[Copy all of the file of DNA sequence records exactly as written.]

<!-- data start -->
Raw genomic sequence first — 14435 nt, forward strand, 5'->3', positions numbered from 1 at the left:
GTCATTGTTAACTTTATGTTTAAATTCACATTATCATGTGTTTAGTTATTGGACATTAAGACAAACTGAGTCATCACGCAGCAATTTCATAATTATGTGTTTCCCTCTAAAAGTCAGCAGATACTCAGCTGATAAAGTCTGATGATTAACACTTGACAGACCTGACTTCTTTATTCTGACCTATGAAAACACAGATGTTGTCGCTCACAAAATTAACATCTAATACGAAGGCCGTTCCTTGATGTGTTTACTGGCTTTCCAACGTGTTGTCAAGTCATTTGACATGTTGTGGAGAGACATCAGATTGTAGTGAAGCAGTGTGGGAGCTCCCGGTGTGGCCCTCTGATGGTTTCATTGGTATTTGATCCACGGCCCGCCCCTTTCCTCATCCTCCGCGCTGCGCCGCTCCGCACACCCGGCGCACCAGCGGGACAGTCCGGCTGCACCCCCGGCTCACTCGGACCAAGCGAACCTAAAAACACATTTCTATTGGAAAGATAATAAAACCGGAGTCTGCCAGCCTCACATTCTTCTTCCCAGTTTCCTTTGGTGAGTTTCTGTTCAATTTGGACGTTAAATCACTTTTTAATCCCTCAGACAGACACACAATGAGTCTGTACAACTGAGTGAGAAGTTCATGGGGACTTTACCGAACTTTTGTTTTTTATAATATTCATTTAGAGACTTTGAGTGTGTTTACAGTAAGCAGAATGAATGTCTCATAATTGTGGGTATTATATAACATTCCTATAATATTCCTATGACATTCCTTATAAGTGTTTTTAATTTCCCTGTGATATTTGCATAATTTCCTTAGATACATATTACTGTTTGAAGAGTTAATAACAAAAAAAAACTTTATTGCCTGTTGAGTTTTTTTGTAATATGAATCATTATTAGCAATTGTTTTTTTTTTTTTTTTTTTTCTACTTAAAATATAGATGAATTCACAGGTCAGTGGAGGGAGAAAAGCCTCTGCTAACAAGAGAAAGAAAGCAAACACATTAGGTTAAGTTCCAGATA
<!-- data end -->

Raw genomic sequence first — 14435 nt, forward strand, 5'->3', positions numbered from 1 at the left:
GTCATTGTTAACTTTATGTTTAAATTCACATTATCATGTGTTTAGTTATTGGACATTAAGACAAACTGAGTCATCACGCAGCAATTTCATAATTATGTGTTTCCCTCTAAAAGTCAGCAGATACTCAGCTGATAAAGTCTGATGATTAACACTTGACAGACCTGACTTCTTTATTCTGACCTATGAAAACACAGATGTTGTCGCTCACAAAATTAACATCTAATACGAAGGCCGTTCCTTGATGTGTTTACTGGCTTTCCAACGTGTTGTCAAGTCATTTGACATGTTGTGGAGAGACATCAGATTGTAGTGAAGCAGTGTGGGAGCTCCCGGTGTGGCCCTCTGATGGTTTCATTGGTATTTGATCCACGGCCCGCCCCTTTCCTCATCCTCCGCGCTGCGCCGCTCCGCACACCCGGCGCACCAGCGGGACAGTCCGGCTGCACCCCCGGCTCACTCGGACCAAGCGAACCTAAAAACACATTTCTATTGGAAAGATAATAAAACCGGAGTCTGCCAGCCTCACATTCTTCTTCCCAGTTTCCTTTGGTGAGTTTCTGTTCAATTTGGACGTTAAATCACTTTTTAATCCCTCAGACAGACACACAATGAGTCTGTACAACTGAGTGAGAAGTTCATGGGGACTTTACCGAACTTTTGTTTTTTATAATATTCATTTAGAGACTTTGAGTGTGTTTACAGTAAGCAGAATGAATGTCTCATAATTGTGGGTATTATATAACATTCCTATAATATTCCTATGACATTCCTTATAAGTGTTTTTAATTTCCCTGTGATATTTGCATAATTTCCTTAGATACATATTACTGTTTGAAGAGTTAATAACAAAAAAAAACTTTATTGCCTGTTGAGTTTTTTTGTAATATGAATCATTATTAGCAATTGTTTTTTTTTTTTTTTTTTTTCTACTTAAAATATAGATGAATTCACAGGTCAGTGGAGGGAGAAAAGCCTCTGCTAACAAGAGAAAGAAAGCAAACACATTAGGTTAAGTTCCAGATA